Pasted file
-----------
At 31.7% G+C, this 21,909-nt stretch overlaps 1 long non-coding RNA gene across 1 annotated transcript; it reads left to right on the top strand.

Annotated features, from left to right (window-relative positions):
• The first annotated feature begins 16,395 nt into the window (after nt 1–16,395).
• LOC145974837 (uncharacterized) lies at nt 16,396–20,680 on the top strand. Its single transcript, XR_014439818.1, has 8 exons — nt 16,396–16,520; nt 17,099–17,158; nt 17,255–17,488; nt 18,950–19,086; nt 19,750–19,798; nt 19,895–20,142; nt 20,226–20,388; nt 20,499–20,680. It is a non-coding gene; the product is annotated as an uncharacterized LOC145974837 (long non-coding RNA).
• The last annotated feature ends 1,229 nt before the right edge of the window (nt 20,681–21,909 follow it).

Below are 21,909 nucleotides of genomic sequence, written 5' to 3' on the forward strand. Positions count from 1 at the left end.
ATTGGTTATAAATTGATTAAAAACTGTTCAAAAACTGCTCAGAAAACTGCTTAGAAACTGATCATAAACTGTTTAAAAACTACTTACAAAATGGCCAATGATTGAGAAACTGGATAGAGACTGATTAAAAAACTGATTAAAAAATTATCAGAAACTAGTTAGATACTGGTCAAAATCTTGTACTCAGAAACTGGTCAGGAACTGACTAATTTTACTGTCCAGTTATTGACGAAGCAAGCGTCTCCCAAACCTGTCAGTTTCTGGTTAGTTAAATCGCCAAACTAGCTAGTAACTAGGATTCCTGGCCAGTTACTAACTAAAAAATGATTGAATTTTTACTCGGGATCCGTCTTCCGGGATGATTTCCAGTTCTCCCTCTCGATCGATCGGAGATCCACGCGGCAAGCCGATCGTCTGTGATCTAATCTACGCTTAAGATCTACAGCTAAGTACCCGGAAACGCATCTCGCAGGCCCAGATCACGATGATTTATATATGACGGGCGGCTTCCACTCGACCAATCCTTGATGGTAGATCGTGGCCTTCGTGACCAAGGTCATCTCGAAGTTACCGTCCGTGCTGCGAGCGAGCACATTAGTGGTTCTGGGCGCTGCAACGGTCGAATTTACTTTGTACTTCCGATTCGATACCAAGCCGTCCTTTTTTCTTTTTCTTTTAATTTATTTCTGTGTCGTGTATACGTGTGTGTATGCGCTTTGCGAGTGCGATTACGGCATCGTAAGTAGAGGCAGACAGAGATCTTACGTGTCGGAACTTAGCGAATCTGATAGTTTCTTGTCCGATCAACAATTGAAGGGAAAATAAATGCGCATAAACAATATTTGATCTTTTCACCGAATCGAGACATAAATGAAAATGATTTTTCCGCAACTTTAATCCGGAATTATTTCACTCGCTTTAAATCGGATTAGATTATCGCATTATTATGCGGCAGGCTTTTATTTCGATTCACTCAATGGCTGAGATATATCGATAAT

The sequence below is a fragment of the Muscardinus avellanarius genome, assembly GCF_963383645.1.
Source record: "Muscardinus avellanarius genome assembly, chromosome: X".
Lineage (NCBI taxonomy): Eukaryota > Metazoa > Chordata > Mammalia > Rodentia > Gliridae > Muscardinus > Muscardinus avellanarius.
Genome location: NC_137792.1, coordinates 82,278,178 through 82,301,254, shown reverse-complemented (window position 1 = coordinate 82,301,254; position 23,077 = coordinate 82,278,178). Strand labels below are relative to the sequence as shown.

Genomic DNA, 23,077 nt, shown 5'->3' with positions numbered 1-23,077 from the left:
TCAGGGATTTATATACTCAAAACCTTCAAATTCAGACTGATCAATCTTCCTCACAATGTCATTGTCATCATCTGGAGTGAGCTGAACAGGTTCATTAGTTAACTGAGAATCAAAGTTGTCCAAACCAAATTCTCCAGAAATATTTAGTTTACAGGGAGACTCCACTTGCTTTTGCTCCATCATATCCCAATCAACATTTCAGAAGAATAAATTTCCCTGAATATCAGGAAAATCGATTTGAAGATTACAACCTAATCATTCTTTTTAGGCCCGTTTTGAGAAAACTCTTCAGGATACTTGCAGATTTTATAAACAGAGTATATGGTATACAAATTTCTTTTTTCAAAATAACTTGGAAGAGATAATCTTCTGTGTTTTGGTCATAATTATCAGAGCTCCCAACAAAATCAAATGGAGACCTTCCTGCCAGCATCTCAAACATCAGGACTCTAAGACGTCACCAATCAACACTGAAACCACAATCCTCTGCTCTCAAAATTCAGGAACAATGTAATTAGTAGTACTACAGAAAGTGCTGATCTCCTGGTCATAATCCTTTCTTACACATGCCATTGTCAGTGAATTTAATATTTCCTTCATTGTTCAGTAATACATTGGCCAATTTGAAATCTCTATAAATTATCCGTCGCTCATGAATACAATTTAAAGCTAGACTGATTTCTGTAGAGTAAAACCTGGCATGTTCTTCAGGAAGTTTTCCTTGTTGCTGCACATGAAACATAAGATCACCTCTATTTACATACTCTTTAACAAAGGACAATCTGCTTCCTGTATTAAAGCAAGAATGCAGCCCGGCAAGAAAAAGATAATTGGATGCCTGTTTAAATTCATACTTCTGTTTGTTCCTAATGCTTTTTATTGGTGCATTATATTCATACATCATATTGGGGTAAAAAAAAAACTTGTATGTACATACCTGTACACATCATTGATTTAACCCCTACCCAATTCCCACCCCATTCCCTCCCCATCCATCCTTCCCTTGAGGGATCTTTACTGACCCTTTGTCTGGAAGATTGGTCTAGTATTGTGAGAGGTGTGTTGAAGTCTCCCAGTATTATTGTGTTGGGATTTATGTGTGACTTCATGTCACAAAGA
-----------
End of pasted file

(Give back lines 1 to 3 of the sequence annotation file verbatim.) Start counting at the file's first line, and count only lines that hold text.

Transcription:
At 31.7% G+C, this 21,909-nt stretch overlaps 1 long non-coding RNA gene across 1 annotated transcript; it reads left to right on the top strand.

Annotated features, from left to right (window-relative positions):
• The first annotated feature begins 16,395 nt into the window (after nt 1–16,395).